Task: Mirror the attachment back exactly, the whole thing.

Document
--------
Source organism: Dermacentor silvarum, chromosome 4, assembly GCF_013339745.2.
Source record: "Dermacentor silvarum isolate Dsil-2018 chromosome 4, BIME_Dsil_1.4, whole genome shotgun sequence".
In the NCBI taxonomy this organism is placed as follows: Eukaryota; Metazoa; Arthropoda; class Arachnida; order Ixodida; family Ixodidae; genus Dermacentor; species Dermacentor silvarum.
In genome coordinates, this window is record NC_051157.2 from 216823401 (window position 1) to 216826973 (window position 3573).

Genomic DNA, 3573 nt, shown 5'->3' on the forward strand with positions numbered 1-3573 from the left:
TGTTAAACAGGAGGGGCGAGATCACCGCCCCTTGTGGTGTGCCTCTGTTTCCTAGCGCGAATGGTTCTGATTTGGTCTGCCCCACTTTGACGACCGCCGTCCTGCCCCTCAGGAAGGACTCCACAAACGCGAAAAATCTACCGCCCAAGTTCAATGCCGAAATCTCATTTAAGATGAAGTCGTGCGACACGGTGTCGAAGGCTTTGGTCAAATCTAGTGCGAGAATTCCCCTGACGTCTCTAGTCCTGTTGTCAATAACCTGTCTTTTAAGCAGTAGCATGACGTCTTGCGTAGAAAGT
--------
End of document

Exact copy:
Source organism: Dermacentor silvarum, chromosome 4, assembly GCF_013339745.2.
Source record: "Dermacentor silvarum isolate Dsil-2018 chromosome 4, BIME_Dsil_1.4, whole genome shotgun sequence".
In the NCBI taxonomy this organism is placed as follows: Eukaryota; Metazoa; Arthropoda; class Arachnida; order Ixodida; family Ixodidae; genus Dermacentor; species Dermacentor silvarum.
In genome coordinates, this window is record NC_051157.2 from 216823401 (window position 1) to 216826973 (window position 3573).

Genomic DNA, 3573 nt, shown 5'->3' on the forward strand with positions numbered 1-3573 from the left:
TGTTAAACAGGAGGGGCGAGATCACCGCCCCTTGTGGTGTGCCTCTGTTTCCTAGCGCGAATGGTTCTGATTTGGTCTGCCCCACTTTGACGACCGCCGTCCTGCCCCTCAGGAAGGACTCCACAAACGCGAAAAATCTACCGCCCAAGTTCAATGCCGAAATCTCATTTAAGATGAAGTCGTGCGACACGGTGTCGAAGGCTTTGGTCAAATCTAGTGCGAGAATTCCCCTGACGTCTCTAGTCCTGTTGTCAATAACCTGTCTTTTAAGCAGTAGCATGACGTCTTGCGTAGAAAGT